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[Educator, activist, filmmaker, and all-around powerhouse Martha Diaz, founder of the Hip-Hop Education Center, recently sat down with hip-hop personality and SOHH correspondent Shawn Setaro on his popular "The Cipher” podcast. Listen to the full interview and check out five gems she dropped during the Q&A.]

On her first job, working at Yo! MTV Raps:

“You’re talking to a girl from Patterson, New Jersey. I didn’t even have cable. I didn’t know who Ed Lover and Dr. Dre were. What was crazy was, I was hanging out on the club scene in New York, and I’d met Ed Lover. So I knew Ed Lover, but I didn’t know he had a show!”

On why there hasn’t been a successful television show about the international hip-hop scene:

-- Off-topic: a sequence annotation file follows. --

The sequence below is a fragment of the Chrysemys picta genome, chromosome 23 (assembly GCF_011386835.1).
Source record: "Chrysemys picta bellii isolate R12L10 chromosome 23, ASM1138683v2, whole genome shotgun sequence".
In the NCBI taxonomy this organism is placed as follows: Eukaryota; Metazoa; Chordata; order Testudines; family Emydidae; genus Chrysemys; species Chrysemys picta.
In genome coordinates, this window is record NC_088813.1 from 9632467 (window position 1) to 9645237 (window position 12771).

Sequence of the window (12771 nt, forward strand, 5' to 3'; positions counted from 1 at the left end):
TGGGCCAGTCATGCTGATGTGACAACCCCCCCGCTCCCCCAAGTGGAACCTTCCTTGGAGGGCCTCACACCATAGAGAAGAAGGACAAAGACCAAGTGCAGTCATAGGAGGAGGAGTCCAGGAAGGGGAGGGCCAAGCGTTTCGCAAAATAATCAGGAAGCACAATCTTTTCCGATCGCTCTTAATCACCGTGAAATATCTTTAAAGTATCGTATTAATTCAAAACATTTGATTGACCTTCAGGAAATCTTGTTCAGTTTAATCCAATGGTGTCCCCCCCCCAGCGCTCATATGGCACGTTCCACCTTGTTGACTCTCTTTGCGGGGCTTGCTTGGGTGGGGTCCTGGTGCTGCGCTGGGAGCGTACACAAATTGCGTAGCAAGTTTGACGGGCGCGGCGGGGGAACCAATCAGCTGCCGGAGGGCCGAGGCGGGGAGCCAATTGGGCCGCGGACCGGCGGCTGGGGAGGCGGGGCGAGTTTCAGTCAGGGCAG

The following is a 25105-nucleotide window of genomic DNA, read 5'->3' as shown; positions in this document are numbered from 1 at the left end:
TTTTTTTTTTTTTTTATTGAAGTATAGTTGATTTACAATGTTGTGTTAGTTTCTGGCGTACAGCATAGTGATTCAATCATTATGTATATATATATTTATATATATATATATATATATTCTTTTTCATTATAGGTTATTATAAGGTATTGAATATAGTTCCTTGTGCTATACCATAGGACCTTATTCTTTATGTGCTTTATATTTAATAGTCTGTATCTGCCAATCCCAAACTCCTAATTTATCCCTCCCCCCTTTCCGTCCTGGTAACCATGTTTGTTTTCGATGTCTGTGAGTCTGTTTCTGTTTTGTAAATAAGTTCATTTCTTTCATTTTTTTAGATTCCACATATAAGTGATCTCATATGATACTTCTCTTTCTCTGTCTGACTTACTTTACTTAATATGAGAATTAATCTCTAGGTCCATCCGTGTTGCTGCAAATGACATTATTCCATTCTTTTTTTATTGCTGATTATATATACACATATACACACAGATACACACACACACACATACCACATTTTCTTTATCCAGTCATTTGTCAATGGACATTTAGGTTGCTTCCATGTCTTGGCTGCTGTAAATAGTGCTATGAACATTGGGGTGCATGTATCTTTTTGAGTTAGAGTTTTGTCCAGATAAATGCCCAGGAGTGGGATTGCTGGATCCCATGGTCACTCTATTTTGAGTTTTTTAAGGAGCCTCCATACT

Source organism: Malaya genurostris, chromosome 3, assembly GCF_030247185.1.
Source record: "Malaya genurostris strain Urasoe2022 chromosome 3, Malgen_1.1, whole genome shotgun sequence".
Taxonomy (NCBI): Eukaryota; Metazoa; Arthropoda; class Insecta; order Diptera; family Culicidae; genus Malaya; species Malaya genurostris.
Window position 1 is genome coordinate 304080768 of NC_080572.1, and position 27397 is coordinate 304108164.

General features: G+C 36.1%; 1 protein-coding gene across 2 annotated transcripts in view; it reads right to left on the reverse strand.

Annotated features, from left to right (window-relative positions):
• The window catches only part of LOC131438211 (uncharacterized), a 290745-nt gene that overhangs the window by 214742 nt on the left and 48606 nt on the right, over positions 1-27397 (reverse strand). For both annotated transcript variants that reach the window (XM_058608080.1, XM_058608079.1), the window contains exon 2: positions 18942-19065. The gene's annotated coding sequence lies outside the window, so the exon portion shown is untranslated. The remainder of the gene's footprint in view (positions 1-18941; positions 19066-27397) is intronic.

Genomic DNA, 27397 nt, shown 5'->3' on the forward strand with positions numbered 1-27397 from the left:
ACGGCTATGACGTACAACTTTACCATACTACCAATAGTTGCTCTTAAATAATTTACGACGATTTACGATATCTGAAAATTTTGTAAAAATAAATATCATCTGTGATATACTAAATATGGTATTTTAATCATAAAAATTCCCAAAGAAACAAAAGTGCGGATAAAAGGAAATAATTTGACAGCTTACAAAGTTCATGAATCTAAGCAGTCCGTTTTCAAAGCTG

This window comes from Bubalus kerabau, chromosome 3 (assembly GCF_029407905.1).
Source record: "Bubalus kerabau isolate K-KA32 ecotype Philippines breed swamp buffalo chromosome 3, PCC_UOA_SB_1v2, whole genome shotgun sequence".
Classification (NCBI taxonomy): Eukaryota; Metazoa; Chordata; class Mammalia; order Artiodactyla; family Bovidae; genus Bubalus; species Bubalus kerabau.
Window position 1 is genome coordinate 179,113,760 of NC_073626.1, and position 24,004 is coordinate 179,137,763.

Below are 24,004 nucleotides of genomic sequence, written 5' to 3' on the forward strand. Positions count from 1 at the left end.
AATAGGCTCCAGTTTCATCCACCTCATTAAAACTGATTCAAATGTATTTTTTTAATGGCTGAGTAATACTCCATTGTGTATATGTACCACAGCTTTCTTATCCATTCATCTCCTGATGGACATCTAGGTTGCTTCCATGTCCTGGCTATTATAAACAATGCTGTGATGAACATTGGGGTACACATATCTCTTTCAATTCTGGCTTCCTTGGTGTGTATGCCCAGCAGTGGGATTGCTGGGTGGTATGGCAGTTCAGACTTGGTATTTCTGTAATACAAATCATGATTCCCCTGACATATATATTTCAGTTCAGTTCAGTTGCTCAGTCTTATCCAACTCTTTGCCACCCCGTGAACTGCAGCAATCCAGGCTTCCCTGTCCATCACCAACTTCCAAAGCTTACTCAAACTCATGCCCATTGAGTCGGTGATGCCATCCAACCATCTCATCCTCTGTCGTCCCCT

“Nobody has done an international hip-hop show and I think that’s deliberate. I think America’s so interested in making money that any outside artist that will take money away from the U.S. is problematic.”

On her initial inspiration for creating the Hip-Hop Education Center:

“I was using hip-hop in the classroom and the principal was like, ‘What are you doing? The other kids are going into your classroom.’ I realized that, wait, if I’m doing it, then there must be other people doing it.”

On the importance of using hip-hop in education:

“This is what young people are consuming. So it makes sense that we begin there, where young people are at. Second, this is part of a long legacy of African-American culture, of African culture, Latino culture. And the young people that are failing, most of them are black and Latino, and they don’t feel connected to what is being taught. If we had more history that they could connect to, they would probably be more interested in school.”

On the issues with archiving hip-hop’s history:

“If we had an alliance, if the moguls got together and each gave a million dollars, we could easily have this [h[hip-hop]useum overnight. But everyone has their own agenda, and someone from the third generation of hip-hop may not be interested in saving the first generation’s history.”